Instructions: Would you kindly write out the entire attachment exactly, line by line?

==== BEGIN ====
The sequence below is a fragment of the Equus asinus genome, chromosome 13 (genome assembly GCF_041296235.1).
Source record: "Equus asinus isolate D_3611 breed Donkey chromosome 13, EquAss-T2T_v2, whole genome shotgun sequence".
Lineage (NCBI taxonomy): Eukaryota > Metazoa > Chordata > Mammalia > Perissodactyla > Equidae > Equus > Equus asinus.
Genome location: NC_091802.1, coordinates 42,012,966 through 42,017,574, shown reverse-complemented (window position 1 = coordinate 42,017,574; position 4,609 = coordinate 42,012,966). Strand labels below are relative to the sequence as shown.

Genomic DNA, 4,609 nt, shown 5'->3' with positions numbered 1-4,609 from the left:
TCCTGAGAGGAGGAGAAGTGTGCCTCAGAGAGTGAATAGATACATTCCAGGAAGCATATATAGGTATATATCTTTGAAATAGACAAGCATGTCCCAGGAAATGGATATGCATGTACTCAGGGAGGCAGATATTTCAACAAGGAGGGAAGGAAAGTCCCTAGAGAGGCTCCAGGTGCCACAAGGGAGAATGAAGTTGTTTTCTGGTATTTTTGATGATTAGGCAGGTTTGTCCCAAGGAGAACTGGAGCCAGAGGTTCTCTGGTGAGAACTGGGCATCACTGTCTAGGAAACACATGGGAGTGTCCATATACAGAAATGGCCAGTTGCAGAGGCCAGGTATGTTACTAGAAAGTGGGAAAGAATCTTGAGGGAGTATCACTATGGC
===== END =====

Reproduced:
The sequence below is a fragment of the Equus asinus genome, chromosome 13 (genome assembly GCF_041296235.1).
Source record: "Equus asinus isolate D_3611 breed Donkey chromosome 13, EquAss-T2T_v2, whole genome shotgun sequence".
Lineage (NCBI taxonomy): Eukaryota > Metazoa > Chordata > Mammalia > Perissodactyla > Equidae > Equus > Equus asinus.
Genome location: NC_091802.1, coordinates 42,012,966 through 42,017,574, shown reverse-complemented (window position 1 = coordinate 42,017,574; position 4,609 = coordinate 42,012,966). Strand labels below are relative to the sequence as shown.

Genomic DNA, 4,609 nt, shown 5'->3' with positions numbered 1-4,609 from the left:
TCCTGAGAGGAGGAGAAGTGTGCCTCAGAGAGTGAATAGATACATTCCAGGAAGCATATATAGGTATATATCTTTGAAATAGACAAGCATGTCCCAGGAAATGGATATGCATGTACTCAGGGAGGCAGATATTTCAACAAGGAGGGAAGGAAAGTCCCTAGAGAGGCTCCAGGTGCCACAAGGGAGAATGAAGTTGTTTTCTGGTATTTTTGATGATTAGGCAGGTTTGTCCCAAGGAGAACTGGAGCCAGAGGTTCTCTGGTGAGAACTGGGCATCACTGTCTAGGAAACACATGGGAGTGTCCATATACAGAAATGGCCAGTTGCAGAGGCCAGGTATGTTACTAGAAAGTGGGAAAGAATCTTGAGGGAGTATCACTATGGC